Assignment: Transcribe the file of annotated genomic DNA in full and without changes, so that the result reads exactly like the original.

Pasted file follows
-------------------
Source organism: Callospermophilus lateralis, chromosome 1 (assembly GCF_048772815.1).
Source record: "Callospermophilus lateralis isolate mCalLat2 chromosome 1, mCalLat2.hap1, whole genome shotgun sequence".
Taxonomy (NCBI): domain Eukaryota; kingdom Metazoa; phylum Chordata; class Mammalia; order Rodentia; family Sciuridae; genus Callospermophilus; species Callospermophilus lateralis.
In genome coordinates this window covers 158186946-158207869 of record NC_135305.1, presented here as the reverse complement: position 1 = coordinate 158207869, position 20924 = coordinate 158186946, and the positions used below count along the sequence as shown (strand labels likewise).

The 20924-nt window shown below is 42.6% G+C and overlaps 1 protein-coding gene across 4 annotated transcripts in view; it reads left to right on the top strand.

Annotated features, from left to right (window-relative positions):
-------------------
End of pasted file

Source organism: Callospermophilus lateralis, chromosome 1 (assembly GCF_048772815.1).
Source record: "Callospermophilus lateralis isolate mCalLat2 chromosome 1, mCalLat2.hap1, whole genome shotgun sequence".
Taxonomy (NCBI): domain Eukaryota; kingdom Metazoa; phylum Chordata; class Mammalia; order Rodentia; family Sciuridae; genus Callospermophilus; species Callospermophilus lateralis.
In genome coordinates this window covers 158186946-158207869 of record NC_135305.1, presented here as the reverse complement: position 1 = coordinate 158207869, position 20924 = coordinate 158186946, and the positions used below count along the sequence as shown (strand labels likewise).

The 20924-nt window shown below is 42.6% G+C and overlaps 1 protein-coding gene across 4 annotated transcripts in view; it reads left to right on the top strand.

Annotated features, from left to right (window-relative positions):